The walls had an interior second line of defence made up of the palaces and mansions inhabited by the nobles and clergy. Built next to the interior of the walls, they assured defence from popular revolts and/or enemy attacks on the town. This is the case of the Palace of Los Dávila, which, built on the south side, is a prime example of a fortified mediaeval palace.
Built in the 13th century in the same granite material as the walls, different elements were added until the 16th century. The west front, with geminate windows on the upper floor, dates from the 13th century and has a pointed Gothic porch. The front has a second lintelled door from the 14th century.
The machicolations and merlons on the north front show how the palace was used for defence purposes. Besides the Gothic-style geminate windows, there are two doors with semi-circular arches and large voussoirs. Above the door positioned furthest to the west, there are reliefs of two wild animals chained and flanked by two knights with trumpets.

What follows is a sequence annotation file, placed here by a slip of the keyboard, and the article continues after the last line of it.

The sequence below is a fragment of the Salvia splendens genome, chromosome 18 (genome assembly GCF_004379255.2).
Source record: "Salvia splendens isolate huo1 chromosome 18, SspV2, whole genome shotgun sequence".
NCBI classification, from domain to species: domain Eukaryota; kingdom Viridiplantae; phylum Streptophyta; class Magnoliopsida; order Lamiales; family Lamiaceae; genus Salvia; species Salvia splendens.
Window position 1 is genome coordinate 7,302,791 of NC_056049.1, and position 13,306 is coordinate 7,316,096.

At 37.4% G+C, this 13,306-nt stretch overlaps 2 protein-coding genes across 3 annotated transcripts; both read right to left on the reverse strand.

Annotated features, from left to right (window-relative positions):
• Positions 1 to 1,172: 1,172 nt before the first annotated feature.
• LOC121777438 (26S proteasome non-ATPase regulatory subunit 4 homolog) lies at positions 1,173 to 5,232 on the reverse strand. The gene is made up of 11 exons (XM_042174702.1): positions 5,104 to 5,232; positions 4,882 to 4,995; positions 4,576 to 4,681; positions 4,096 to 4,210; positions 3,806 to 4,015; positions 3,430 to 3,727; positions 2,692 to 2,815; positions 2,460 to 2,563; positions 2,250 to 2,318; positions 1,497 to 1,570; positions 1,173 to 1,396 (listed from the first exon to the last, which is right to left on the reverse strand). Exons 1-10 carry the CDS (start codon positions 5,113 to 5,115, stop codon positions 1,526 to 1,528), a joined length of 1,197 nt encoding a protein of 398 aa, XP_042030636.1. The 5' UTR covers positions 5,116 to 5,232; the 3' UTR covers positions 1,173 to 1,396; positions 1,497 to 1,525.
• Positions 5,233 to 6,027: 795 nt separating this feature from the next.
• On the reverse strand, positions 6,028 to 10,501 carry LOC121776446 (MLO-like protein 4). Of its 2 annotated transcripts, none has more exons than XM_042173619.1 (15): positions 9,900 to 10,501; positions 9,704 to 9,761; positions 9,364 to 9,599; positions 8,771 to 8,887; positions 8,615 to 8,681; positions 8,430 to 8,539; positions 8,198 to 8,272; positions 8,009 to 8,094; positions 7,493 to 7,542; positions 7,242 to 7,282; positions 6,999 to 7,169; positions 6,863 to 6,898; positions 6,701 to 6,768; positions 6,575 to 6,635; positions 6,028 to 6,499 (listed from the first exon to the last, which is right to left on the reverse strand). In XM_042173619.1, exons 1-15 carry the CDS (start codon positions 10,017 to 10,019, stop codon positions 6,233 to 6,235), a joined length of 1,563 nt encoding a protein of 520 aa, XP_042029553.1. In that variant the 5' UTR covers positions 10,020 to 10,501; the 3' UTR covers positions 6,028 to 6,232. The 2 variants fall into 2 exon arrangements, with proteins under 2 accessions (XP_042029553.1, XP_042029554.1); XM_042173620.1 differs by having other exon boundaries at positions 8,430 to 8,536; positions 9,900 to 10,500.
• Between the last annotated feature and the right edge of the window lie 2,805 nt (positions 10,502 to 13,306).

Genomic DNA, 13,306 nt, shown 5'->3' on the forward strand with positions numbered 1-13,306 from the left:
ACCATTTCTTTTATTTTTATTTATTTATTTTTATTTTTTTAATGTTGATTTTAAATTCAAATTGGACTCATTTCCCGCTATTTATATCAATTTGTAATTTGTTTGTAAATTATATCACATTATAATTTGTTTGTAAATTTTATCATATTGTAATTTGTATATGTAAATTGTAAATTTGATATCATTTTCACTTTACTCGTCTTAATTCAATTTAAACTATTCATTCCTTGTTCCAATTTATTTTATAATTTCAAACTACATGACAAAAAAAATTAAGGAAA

The building is completed by a Renaissance window from 1541, whose construction was ordered by Pedro Dávila. It is framed by small columns and finished off at the front with the coat of arms of Los Dávila. At the time, the gates in the walls were closed at night. To avoid the prohibition, a door was opened in the walls without permission. After its closure, Pedro Dávila, incensed by the command he had been given, ordered the construction of this window with the legend ‘Where one door closes, another one opens’.
At midday, the 16th-century gallery-vantage point that opens on the walls above the Gate of El Rastro becomes particularly interesting.
The courtyard, which is home to two Vetton animal sculptures, shows the importance of the Mudejar tradition in our architecture, as in other places inside the palace.